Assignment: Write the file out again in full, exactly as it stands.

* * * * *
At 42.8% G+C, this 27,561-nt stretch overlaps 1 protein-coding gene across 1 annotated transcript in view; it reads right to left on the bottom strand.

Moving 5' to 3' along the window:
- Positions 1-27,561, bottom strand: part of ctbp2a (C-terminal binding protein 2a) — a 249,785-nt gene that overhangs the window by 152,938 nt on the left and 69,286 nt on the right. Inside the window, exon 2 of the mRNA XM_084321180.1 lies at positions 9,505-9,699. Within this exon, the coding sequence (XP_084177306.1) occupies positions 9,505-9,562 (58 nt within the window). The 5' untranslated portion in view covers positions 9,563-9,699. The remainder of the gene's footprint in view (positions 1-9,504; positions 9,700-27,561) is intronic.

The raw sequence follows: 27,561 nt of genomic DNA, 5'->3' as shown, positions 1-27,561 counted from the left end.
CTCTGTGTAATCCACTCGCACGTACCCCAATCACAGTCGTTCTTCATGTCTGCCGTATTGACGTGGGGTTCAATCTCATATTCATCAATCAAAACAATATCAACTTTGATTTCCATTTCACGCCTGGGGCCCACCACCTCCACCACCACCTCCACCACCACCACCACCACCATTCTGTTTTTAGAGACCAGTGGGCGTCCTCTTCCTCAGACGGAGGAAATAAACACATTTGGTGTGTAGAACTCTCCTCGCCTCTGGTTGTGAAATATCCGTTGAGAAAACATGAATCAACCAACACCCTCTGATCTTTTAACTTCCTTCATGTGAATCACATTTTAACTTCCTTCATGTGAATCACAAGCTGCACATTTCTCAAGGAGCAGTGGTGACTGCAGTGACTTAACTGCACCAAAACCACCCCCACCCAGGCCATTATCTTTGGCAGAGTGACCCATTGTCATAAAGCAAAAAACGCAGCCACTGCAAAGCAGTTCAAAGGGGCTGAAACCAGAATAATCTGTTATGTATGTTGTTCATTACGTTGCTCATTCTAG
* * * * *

At 42.8% G+C, this 27,561-nt stretch overlaps 1 protein-coding gene across 1 annotated transcript in view; it reads right to left on the bottom strand.

Moving 5' to 3' along the window:
- Positions 1-27,561, bottom strand: part of ctbp2a (C-terminal binding protein 2a) — a 249,785-nt gene that overhangs the window by 152,938 nt on the left and 69,286 nt on the right. Inside the window, exon 2 of the mRNA XM_084321180.1 lies at positions 9,505-9,699. Within this exon, the coding sequence (XP_084177306.1) occupies positions 9,505-9,562 (58 nt within the window). The 5' untranslated portion in view covers positions 9,563-9,699. The remainder of the gene's footprint in view (positions 1-9,504; positions 9,700-27,561) is intronic.

The raw sequence follows: 27,561 nt of genomic DNA, 5'->3' as shown, positions 1-27,561 counted from the left end.
CTCTGTGTAATCCACTCGCACGTACCCCAATCACAGTCGTTCTTCATGTCTGCCGTATTGACGTGGGGTTCAATCTCATATTCATCAATCAAAACAATATCAACTTTGATTTCCATTTCACGCCTGGGGCCCACCACCTCCACCACCACCTCCACCACCACCACCACCACCATTCTGTTTTTAGAGACCAGTGGGCGTCCTCTTCCTCAGACGGAGGAAATAAACACATTTGGTGTGTAGAACTCTCCTCGCCTCTGGTTGTGAAATATCCGTTGAGAAAACATGAATCAACCAACACCCTCTGATCTTTTAACTTCCTTCATGTGAATCACATTTTAACTTCCTTCATGTGAATCACAAGCTGCACATTTCTCAAGGAGCAGTGGTGACTGCAGTGACTTAACTGCACCAAAACCACCCCCACCCAGGCCATTATCTTTGGCAGAGTGACCCATTGTCATAAAGCAAAAAACGCAGCCACTGCAAAGCAGTTCAAAGGGGCTGAAACCAGAATAATCTGTTATGTATGTTGTTCATTACGTTGCTCATTCTAG